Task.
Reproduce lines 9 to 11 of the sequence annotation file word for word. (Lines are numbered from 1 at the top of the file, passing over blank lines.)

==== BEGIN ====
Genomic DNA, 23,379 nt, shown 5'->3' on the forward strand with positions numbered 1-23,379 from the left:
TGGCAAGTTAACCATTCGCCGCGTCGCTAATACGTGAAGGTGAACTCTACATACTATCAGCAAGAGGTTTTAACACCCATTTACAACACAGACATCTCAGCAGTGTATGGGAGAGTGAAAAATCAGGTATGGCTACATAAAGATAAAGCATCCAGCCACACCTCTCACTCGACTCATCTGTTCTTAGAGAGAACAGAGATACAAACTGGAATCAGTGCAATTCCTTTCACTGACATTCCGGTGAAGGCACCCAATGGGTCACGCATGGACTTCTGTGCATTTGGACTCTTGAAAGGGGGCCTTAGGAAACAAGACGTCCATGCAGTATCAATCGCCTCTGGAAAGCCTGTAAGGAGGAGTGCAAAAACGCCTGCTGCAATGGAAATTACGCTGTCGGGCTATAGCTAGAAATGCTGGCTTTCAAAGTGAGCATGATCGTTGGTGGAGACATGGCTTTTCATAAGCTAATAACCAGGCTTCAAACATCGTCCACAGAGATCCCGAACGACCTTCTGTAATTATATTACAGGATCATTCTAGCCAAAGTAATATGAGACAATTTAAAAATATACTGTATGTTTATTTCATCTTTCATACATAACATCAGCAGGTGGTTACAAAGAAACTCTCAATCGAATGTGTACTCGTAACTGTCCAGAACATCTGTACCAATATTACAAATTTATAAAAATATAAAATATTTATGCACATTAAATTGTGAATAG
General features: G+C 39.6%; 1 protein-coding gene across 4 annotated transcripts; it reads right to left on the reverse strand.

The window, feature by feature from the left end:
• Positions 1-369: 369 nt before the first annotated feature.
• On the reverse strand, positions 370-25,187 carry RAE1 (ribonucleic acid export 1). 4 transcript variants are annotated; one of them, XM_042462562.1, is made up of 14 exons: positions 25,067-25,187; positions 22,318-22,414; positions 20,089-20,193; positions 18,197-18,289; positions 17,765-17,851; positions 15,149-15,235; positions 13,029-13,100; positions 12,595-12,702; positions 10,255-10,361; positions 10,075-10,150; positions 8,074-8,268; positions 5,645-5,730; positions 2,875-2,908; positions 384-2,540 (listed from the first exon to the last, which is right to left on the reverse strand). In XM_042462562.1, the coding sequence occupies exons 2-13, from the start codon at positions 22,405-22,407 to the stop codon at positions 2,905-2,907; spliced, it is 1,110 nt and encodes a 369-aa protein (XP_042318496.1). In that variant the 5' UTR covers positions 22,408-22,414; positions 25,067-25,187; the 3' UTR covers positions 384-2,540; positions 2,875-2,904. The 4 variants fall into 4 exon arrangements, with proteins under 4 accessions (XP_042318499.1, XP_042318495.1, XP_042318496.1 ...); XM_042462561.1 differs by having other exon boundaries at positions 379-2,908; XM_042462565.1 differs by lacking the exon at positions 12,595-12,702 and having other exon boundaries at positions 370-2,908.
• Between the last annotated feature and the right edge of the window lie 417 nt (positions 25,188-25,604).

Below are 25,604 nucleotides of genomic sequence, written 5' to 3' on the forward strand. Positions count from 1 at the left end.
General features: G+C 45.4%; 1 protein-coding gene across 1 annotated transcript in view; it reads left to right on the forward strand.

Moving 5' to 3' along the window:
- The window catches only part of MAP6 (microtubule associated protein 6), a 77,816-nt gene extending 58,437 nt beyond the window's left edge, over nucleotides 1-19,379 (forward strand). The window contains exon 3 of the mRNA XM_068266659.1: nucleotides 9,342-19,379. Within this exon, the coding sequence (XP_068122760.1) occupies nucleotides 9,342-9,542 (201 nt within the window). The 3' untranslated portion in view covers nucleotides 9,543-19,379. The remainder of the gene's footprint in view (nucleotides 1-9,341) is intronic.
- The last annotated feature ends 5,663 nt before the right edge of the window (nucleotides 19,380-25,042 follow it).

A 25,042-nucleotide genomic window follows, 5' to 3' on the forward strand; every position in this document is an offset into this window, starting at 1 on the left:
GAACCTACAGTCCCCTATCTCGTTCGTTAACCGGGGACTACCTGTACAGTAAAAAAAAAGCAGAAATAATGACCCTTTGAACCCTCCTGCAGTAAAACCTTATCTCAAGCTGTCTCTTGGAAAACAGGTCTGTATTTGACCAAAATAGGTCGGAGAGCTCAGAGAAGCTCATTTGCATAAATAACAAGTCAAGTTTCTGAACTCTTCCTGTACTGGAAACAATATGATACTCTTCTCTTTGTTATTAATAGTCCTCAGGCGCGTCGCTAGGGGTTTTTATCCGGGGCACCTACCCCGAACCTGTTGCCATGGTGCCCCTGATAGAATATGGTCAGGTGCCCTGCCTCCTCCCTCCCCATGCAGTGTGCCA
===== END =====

General features: G+C 45.4%; 1 protein-coding gene across 1 annotated transcript in view; it reads left to right on the forward strand.

Moving 5' to 3' along the window:
- The window catches only part of MAP6 (microtubule associated protein 6), a 77,816-nt gene extending 58,437 nt beyond the window's left edge, over nucleotides 1-19,379 (forward strand). The window contains exon 3 of the mRNA XM_068266659.1: nucleotides 9,342-19,379. Within this exon, the coding sequence (XP_068122760.1) occupies nucleotides 9,342-9,542 (201 nt within the window). The 3' untranslated portion in view covers nucleotides 9,543-19,379. The remainder of the gene's footprint in view (nucleotides 1-9,341) is intronic.